The Pakistan’s Inter Board Committee of Chairmen (IBCC) recently decided to bar students below 14 years of age from appearing in the Class IX examination. The decision was greeted with a lot of hue and cry from students, parents, academia, and civil society. The pernicious decision of the IBCC reflects, yet again, the authoritarian psyche set out to ruin the future of students.
Education is the right of every child and individual. Education should not be restrained by placing upper and lower age limits. It can be started at any point of time, age and at any phase of life. Education is limitless; the more one learns the more one is able to develop. One is never too old or too young for this; one can learn and educate oneself at any time. Besides, education is the only thing that is above all barriers as it helps in clearing up the barriers.
The IBCC, instead of handing down the verdict, should have constituted a panel of independent psychologists, doctors, and teachers to evaluate students’ ability to appear in the examinations. The IBCC should learn from the examples of USA, England, India, Kenya and Australia in this regard.
American Elizabeth Codd graduated summa cum laude with a double major in mathematics and music from Rhode Island College this month. Elizabeth became the second-youngest graduate in college history at the age of 18. Fellow compatriot Danielle McBurnett also graduated summa cum laude to become the youngest person in the history of Arizona State University's College of Nursing and Healthcare Innovation to receive a bachelor's of science in nursing on May 13. She received her high school diploma and her associate degree (with a 4.0 grade point average) when she was 15.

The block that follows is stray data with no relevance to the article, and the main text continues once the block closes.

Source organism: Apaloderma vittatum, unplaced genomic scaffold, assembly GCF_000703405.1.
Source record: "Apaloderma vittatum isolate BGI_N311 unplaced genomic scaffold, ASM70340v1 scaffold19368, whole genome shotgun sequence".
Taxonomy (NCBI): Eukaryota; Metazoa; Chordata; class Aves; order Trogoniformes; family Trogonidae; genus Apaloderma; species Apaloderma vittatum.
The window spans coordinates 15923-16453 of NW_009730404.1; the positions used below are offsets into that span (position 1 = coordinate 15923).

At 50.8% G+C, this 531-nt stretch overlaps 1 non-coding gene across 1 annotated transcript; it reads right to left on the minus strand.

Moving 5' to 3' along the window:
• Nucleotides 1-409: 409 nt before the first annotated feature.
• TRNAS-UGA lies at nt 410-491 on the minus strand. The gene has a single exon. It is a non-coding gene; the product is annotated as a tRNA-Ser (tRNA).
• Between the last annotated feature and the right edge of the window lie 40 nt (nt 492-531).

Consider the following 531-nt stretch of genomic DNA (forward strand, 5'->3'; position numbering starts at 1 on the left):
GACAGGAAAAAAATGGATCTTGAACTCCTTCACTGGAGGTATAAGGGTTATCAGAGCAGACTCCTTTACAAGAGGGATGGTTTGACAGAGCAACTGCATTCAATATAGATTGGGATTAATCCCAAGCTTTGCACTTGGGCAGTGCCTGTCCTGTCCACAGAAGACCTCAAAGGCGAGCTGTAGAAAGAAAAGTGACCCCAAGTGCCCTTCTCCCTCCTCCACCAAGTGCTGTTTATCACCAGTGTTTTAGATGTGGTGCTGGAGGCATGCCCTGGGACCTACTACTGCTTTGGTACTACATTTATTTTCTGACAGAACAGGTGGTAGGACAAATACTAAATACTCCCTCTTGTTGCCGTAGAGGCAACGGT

In yet another example of giving more consideration to intelligence and ability instead of age, St George's, University of London in June 2008 awarded MBBS degree to 22-year old Heenal Raichura of Indian-origin. Heenal is believed to have become the youngest ever medical doctor in the United Kingdom. She was accepted into university to study medicine in 2002 when she was 16.
The former child prodigy and holder of several world records, Michael Kevin Kearney of Hawaii, USA, started teaching college at the age of 17. He spoke his first words at four months. At the age of six months, he told his pediatrician: "I have a left ear infection". Michael finished high school at age 6, enrolled at Santa Rosa Junior College at the age of six, graduating at 8 with an Associate of Science in Geology. He is listed in the Guinness Book as the world's youngest university graduate at the age of 10, receiving a bachelor's degree in anthropology from the University of South Alabama.
Another inspiring story is that of 20-year old Tathagat Avatar Tulsi from Bangalore, India. At the age of three years, he told his parents that he did not want to go to regular school because he knew the entire syllabi. And then at six, he decided that he wanted to finish schooling as soon as possible and get into research. Tathagat completed B.Sc. when 10 years old, M.Sc. at 12 and in December 2008 became the youngest PhD